Here’s an industry to tuck away on your list of conter-cyclicals. As people lose their homes, they need places to store their stuff. Which means good times for the self-storage companies. NYT:
U-Store-It’s stock is up 33 per cent this year. Extra Space is up 18 per cent. Public Storage is up 18 per cent.
“People might lose their home but they’re not going to lose their things,” said Charles Ray Wilson of Self Storage Data Services, a research firm.
The housing crisis has gotten bad enough, however, that storage foreclosures are now spiking, too, as storage companies are forced to auction off stuff left by folks who can no longer pay their bills. The NYT says information on the size of this trend is hard to come by, and it seems to differ by region.
Foreclosures are still soaring, so strong demand should continue. Once foreclosures begin to ease, however, we’ll likely see a lagging drop in the storage stocks, unless the industry is grossly short on capacity.
And then there’s the other aspect of this trend, which keeps all stock analysis in perspective:
“You tell yourself, ‘I’m only going to put my things in for a short time,’ ” [one storage auctioneer] said. “Before you know it, you’re behind. Then you have to pay penalties and interest. You owe $400 to $500. If you lost your job, you can’t come up with that, not if you want to feed your family.”
Nearly non-existent 35 years ago, self-storage has become ubiquitous, with 51,000 facilities nationwide. Even as the larger economy falters, the industry is flourishing. Executives say the mortgage crisis is one reason. Dean Jernigan, chief executive of the U-Store-It chain, says people generally rely on storage when they are dealing with major milestones: marriage or divorce, a relative’s death, a job transfer or, in boom times, remodeling or building new homes. Now he’s adding foreclosure to the list. “People are moving back down the property ladder,” Mr. Jernigan said.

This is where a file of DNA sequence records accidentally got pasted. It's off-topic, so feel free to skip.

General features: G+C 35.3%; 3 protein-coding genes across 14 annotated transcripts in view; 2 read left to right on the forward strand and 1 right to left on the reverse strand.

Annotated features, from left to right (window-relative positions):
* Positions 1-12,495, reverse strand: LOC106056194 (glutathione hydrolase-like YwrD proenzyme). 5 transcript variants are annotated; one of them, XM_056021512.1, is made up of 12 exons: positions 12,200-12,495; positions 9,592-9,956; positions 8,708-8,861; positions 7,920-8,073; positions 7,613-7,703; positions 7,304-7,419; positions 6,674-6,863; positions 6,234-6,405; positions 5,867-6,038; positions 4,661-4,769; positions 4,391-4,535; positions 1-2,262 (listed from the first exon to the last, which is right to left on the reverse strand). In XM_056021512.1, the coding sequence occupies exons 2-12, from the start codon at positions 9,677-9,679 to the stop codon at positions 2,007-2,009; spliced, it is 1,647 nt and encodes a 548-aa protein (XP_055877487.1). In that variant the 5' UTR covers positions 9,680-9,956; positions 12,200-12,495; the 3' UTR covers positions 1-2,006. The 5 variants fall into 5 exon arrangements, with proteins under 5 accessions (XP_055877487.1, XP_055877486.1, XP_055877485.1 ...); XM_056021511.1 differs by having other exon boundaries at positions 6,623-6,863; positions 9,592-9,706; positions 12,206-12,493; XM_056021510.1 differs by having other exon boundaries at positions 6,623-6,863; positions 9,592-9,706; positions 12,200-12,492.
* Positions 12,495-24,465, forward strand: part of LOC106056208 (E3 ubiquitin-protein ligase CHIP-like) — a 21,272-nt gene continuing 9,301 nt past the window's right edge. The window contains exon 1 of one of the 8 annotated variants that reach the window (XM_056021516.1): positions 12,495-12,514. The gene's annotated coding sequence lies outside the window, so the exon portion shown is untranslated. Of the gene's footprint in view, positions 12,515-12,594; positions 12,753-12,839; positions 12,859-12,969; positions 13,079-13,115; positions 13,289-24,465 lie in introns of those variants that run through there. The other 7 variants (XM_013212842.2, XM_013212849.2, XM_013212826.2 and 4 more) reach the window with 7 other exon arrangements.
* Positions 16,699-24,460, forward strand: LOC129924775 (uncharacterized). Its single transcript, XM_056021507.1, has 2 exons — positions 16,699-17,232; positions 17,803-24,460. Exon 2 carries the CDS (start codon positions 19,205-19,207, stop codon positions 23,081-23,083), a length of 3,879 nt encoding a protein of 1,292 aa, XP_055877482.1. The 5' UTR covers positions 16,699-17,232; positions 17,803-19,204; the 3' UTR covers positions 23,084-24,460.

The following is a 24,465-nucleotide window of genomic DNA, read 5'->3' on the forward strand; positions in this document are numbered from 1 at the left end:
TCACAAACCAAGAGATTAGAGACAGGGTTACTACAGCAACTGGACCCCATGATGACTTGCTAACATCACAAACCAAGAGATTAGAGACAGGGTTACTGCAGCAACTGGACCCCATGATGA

Bill Martin, a 50-year-old former manager in the technology industry, lost his house in the Southern California community of Lake Forest last August. His local self-storage company sent a truck and driver to pick up his things, a service it offers all new customers.
“Storage has my hopes in it,” said Mr. Martin, who sleeps on a foldout bed in his mother’s guest room. “I don’t tell anyone this, but at least once a week I go over and look at my couch, my refrigerator, my TV stand, my mattress and realise I did have a life, and maybe there’s a way to go back to it.”
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